OK, thanks for the heads-up and sorry for the honest mistake. Just so you don't think I'm making stuff up, the source is An Etymological Dictionary of Persian , English and other Indo-European Languages Vol 2, page 278. I see that it's on google books so here's a link to the entry if you want to look: Lacosta I'm noticing it also connected the word to English leg, lobster, lizard, and alligator. From now on RFscript it is for the romanizations. Djkcel (talk) 16:26, 18 January 2014 (UTC)
Thanks. And FWIW, I had no doubt that you were editing in good faith. BTW, could you also cite that source in an entry's References section when you use it to add content in the future, please? — I.S.M.E.T.A. 17:03, 18 January 2014 (UTC)
No, please don't cite that self-published and unreliable source. --Vahag (talk) 17:17, 18 January 2014 (UTC)
(edit conflict) Now that I see your source, I can see that you mislabeled Persian as Old Persian. Persian is also known as Farsi, and is a modern language that uses to Arabic script. Old Persian might be part of what they call "Old Iranian", though I'm not at all sure what they mean by that. I notice that they give Pokorny p. 673 as a source for the Greek, but that reference doesn't mention the form in question- I suspect λαγαδων might be a Modern Greek word. You need to be more careful. Chuck Entz (talk) 17:32, 18 January 2014 (UTC)
Thanks be to flyax: λαγάδων (lagádon) is the genitive plural form of λαγάς (lagás, hare hunter) — in Modern Greek, I should add. :-)  — I.S.M.E.T.A. 23:16, 21 January 2014 (UTC)
Awesome! Thanks for sharing. I wonder if λαγός is still related to the ancient word for kick. It seems to derive from the root that gave us languid (Latin langueo, languidis, etc) because of drooping. But it's still interesting to wonder if/how locusta ties into this. Djkcel (talk) 14:52, 22 January 2014 (UTC)
Indeed, but I know scant little about reconstructed roots, so I couldn't say.
Two notes, if I may:
  1. There is no need to use {{rfscript}} when using {{term}} to mention Ancient Greek terms by their transliterations only. See this change of mine to the etymology you added for the Modern Greek λαγός (lagós); if you include the transliteration using tr= and leave the first two unnamed parameters blank, {{term}} automatically generates a request for the native Ancient Greek script. Handy!
  2. Vahagn Petrosyan (Vahag) raised doubts (in his post above timestamped: 17:17, 18 January 2014) about the reliability of your source. I would recommend that you speak to him about getting hold of some better sources for adding etymologies and reconstructed roots; he's told me that “[he] ha[s] good sources.”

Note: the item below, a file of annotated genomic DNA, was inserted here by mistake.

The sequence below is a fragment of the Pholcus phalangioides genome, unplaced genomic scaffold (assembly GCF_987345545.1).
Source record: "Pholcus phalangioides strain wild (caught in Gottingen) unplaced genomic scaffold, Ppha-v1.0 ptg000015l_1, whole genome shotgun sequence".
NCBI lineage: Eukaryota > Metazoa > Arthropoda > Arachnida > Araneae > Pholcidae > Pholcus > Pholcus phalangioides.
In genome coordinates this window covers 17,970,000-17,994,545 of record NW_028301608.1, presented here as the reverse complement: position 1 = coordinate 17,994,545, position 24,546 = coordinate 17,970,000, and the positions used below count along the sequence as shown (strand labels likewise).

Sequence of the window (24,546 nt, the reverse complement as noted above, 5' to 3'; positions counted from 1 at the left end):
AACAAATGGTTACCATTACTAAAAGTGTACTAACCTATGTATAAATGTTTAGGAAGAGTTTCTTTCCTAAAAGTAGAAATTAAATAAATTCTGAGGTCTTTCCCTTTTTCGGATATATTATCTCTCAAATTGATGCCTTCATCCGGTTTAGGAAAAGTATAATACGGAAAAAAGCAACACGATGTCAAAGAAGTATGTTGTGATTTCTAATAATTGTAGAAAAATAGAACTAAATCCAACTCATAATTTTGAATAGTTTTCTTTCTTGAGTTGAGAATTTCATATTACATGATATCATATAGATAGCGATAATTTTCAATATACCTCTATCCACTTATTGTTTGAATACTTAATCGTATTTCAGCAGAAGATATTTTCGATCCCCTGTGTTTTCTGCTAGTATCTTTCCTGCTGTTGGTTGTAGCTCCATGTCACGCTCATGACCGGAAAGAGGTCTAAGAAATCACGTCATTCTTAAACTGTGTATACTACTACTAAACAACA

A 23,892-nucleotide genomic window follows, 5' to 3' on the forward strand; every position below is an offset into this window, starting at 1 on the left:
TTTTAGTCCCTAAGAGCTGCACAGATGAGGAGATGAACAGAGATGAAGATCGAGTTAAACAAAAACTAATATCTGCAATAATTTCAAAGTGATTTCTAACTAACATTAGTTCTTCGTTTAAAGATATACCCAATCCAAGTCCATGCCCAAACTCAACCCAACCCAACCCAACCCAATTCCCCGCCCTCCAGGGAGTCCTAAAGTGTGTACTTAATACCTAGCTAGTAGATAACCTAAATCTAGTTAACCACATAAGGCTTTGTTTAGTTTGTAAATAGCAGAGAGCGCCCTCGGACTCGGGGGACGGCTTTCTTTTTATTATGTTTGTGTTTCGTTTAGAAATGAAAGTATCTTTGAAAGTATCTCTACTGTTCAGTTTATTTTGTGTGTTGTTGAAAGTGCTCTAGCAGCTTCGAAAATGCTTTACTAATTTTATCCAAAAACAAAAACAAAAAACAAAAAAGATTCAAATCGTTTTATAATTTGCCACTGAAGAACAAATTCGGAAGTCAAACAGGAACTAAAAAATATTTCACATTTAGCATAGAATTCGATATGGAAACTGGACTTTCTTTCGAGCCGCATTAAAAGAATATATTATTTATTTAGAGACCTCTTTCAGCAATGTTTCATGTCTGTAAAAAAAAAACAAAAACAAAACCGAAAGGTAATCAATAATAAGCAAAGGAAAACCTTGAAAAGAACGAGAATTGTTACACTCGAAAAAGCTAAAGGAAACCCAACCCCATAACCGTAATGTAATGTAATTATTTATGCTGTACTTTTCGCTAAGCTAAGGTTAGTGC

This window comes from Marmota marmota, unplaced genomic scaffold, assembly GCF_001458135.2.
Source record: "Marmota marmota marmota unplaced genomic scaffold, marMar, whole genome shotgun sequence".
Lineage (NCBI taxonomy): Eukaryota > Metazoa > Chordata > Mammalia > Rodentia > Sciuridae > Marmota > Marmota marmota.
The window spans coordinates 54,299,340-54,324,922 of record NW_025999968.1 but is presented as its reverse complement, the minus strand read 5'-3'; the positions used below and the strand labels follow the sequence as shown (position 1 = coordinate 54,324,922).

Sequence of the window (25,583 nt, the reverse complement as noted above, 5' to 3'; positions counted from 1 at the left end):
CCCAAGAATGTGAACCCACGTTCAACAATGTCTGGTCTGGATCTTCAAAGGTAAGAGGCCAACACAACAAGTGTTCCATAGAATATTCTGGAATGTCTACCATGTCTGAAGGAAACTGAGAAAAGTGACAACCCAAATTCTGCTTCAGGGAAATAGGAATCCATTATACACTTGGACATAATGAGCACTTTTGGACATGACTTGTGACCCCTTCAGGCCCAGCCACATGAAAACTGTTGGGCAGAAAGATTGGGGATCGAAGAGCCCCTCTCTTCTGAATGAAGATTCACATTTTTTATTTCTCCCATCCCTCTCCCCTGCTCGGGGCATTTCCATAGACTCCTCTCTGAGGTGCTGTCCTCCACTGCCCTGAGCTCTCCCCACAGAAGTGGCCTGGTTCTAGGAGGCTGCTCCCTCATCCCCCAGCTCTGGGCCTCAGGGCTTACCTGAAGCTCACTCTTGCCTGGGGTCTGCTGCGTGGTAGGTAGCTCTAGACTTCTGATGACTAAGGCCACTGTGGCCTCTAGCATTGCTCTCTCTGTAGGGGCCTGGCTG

Thanks for your co-operation. — I.S.M.E.T.A. 17:53, 22 January 2014 (UTC)
The etymology of Modern Greek λαγός (lagós) beyond Ancient Greek should be discussed at the Ancient Greek page, λαγώς (lagṓs). The best source for Ancient Greek etymology is Beekes 2010. Other good but somewhat outdated sources are Frisk and Chantraine. The last two are available on archive.org. The first one is available on pirate websites. --Vahag (talk) 18:49, 22 January 2014 (UTC)

Template:recons[edit]

Hi, {{recons}} is deprecated and shouldn't be used anymore. Instead, please use {{term/t}} as follows: instead of {{recons|h₁éḱwos|lang=ine-pro}} type {{term/t|ine-pro|*h₁éḱwos}}. The same template can be used for attested languages too: {{term/t|es|caballo}} is exactly the same as {{term|caballo|lang=es}}. Just remember to put the asterisk at the beginning when referring to a reconstructed term (unlike {{recons}}, where you didn't have to type the asterisk). —Aɴɢʀ (talk) 14:23, 20 March 2014 (UTC)

Thanks, this is very helpful! Djkcel (talk) 14:43, 20 March 2014 (UTC)

retalhar[edit]

Hey. what is your source for the etymology? None of mine mention Provençal. — Ungoliant (falai) 20:44, 3 June 2014 (UTC)

Hey, got it from Word-formation in Provençal, Volume 2. Though the source is not actually sure if it was a direct borrowing from Provencal or if it just influenced the spelling. I'll change the edit to reflect that info. Djkcel (talk) 23:39, 3 June 2014 (UTC)
The digraph lh was adopted from Provençal, but this doesn’t mean every word containing it was loaned from Provençal. It replaced the earlier digraph ll which was already present in many native words. — Ungoliant (falai) 23:42, 3 June 2014 (UTC)

scarabaeus[edit]

The code "mk" refers to modern (Slavic) Macedonian. —CodeCat 17:10, 23 September 2014 (UTC)

Gotcha. Old Macedonian and OCS are basically interchangeable, so I'll make that switch and note it for future edits
I actually thought you meant Ancient Macedonian, the Greek-related language. —CodeCat 00:55, 24 September 2014 (UTC)
It's found in Aristotle's Historia Animalium, and Aristotle died in 322 BCE- more than a thousand years before OCS was first commited to writing. The w:Ancient Macedonian language is either related to or part of Ancient Greek, depending on which source you follow. The modern w:Macedonian language is a South Slavic language that has nothing to do with the older Hellenic one. Chuck Entz (talk) 01:18, 24 September 2014 (UTC)
OK, this is making more sense now. That entry is citing Klein on the non-Greek suffix and Macedonian possibility and he must have meant ancient Macedonian rather than old Macedonian/OCS. Djkcel (talk) 02:26, 24 September 2014 (UTC)